Share on other sites

More clarity and high end snap with the '35, more girth in the mids for the '45. Neither is 'better' but there are better 'apps'. Rags, fingerstyle, & flatpick leads (Trad music) for the '35; folk-rock-pop for the '45, which 'splains all the love.

Share this post


Link to post
Share on other sites

There is no "winner" or loser between these two guitars. Both are winners. Each with their own strong points. Again, it comes down to what we each like.

Share this post


Link to post
Share on other sites

I'm biased because of my '45, but I still pick the '45 out of this video. I can't tell if the '45 has that pronounced of a mid-range hump or if the '35 is that 'scooped'. Overall I like the '45 better but I can see where the '35 might cut through better in a group setting.

Share this post


Link to post
Share on other sites

Tried both out at GC yesterday. Certainly they're very close in tone and volume,such that if you only had one, your ears would adjust to it and you would grow to love it. For these two specific guitars, I preferred the J45: it seemed warmer and more balanced. The two main differences to me were the price, obviously the 35 gets a big plus there, and the neck. I really did not like the thick 35 at all. But, of course, the market for the J35 will not consider that a deal beaker.

As an aside, I noticed In the Sanctum Sanctorum, the guitars all had little inspection tags added to the string on the headstock where the vendor hang tag was and the GC price tag. They were sort of like those tags on fire extinguishers that confirm with an inspection techs signature and date that they were recently inspected. The Gibsons and Martins had all been checked over about a week ago. Never noticed this before.

Share this post


Link to post
Share on other sites
is the J-35 kinda a J-45TV (which would share the same bracing) in sheep's clothing?

To this ear, the TV is a 45-standard on steroids. All that warmth but bigger, more resounding'. Funny, tho, it didnt say 'Gibson' to me. The '13-35 sounds more 'old-timey to me==the clarity and snap.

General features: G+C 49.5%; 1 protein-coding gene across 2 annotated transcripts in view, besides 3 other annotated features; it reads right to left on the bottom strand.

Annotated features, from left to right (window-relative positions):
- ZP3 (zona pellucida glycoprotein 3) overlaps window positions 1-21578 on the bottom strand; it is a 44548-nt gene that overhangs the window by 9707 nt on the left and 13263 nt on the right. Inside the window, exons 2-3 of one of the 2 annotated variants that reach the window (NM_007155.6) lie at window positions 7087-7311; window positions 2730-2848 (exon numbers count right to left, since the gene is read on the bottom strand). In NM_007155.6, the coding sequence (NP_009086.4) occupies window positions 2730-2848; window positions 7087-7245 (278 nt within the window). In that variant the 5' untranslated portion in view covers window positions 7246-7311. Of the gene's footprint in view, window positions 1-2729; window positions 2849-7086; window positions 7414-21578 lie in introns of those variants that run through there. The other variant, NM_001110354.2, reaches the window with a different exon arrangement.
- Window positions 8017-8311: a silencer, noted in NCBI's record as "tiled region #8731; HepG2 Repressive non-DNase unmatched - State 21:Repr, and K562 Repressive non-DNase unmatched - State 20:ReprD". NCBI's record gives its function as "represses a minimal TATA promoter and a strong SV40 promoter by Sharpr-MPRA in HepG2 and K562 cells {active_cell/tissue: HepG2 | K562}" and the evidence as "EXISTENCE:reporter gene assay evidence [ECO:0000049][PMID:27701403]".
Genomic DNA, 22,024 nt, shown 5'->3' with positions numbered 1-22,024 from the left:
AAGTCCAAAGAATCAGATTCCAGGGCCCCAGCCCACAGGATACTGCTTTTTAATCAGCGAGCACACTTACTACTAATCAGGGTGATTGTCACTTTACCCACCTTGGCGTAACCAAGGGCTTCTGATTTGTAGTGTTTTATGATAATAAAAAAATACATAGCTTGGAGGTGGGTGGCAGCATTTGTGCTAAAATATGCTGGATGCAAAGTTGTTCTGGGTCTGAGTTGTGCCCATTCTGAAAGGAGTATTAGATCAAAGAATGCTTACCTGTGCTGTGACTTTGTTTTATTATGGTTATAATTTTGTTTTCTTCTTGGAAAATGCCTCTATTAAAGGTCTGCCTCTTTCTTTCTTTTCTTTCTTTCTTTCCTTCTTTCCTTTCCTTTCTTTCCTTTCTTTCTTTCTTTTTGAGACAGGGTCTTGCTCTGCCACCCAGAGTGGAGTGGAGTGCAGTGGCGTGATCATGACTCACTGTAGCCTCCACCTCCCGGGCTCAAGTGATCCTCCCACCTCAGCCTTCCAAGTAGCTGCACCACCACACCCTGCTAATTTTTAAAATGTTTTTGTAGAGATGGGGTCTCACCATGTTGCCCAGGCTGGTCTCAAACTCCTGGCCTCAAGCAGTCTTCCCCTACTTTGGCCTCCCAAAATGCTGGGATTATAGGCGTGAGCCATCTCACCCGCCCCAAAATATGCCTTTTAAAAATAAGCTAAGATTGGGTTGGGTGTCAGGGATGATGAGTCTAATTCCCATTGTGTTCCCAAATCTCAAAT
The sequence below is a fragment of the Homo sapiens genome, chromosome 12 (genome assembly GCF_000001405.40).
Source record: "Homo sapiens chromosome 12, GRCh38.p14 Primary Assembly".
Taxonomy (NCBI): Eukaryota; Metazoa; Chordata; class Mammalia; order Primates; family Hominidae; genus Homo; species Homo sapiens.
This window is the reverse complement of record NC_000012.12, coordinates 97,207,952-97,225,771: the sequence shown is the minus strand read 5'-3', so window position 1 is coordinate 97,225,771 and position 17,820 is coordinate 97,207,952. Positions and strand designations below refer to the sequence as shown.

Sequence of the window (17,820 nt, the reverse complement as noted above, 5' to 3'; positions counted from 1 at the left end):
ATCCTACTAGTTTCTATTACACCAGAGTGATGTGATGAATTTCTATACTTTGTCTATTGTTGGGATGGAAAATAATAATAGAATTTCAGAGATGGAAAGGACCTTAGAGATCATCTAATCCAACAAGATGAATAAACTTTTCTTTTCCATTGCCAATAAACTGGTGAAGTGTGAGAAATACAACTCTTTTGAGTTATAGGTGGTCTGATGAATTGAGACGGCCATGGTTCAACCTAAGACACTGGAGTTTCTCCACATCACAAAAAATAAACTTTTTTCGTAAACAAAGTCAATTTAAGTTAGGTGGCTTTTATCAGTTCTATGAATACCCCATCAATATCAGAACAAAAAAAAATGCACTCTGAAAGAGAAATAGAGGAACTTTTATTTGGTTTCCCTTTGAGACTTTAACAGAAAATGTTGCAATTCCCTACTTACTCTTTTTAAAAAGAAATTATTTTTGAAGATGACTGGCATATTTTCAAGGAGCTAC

Share this post


Link to post
Share on other sites

Like many others here, I think the J-45 has more in the mids, whereas the J-35 is more focused on the lows and highs. This does give the J-45 a more mellow tone, whereas the J-35 is more "brash", as others have called it and for lack of a better term.

 

I recently A/B'ed these two guitars in a GC. My experience in person was exactly the same as what I get from the video, and what I describe above. The J-35 was more brash and the J-45 had more mid-range warmth. I was very impressed with the J-35, especially for the money. The one I played was a very lively, responsive guitar, and looked great, too! The J-45 I compared it against was a great guitar also, and was what I expect from a J-45. To me, neither was better or worse, just different. This is not a cop out, but true. I could see both of these guitars excelling at different things and it really comes down to personal preference. I already have a J-45, and think that the J-35 I played would be a great compliment to it.

Share this post


Link to post
Share on other sites

Join the conversation

You can post now and register later. If you have an account, sign in now to post with your account.

Guest
Reply to this topic...

×   Pasted as rich text.   Paste as plain text instead

  Only 75 emoji are allowed.

×   Your link has been automatically embedded.   Display as a link instead

×   Your previous content has been restored.   Clear editor

×   You cannot paste images directly. Upload or insert images from URL.

Loading...
Sign in to follow this  

×
×
  • Create New...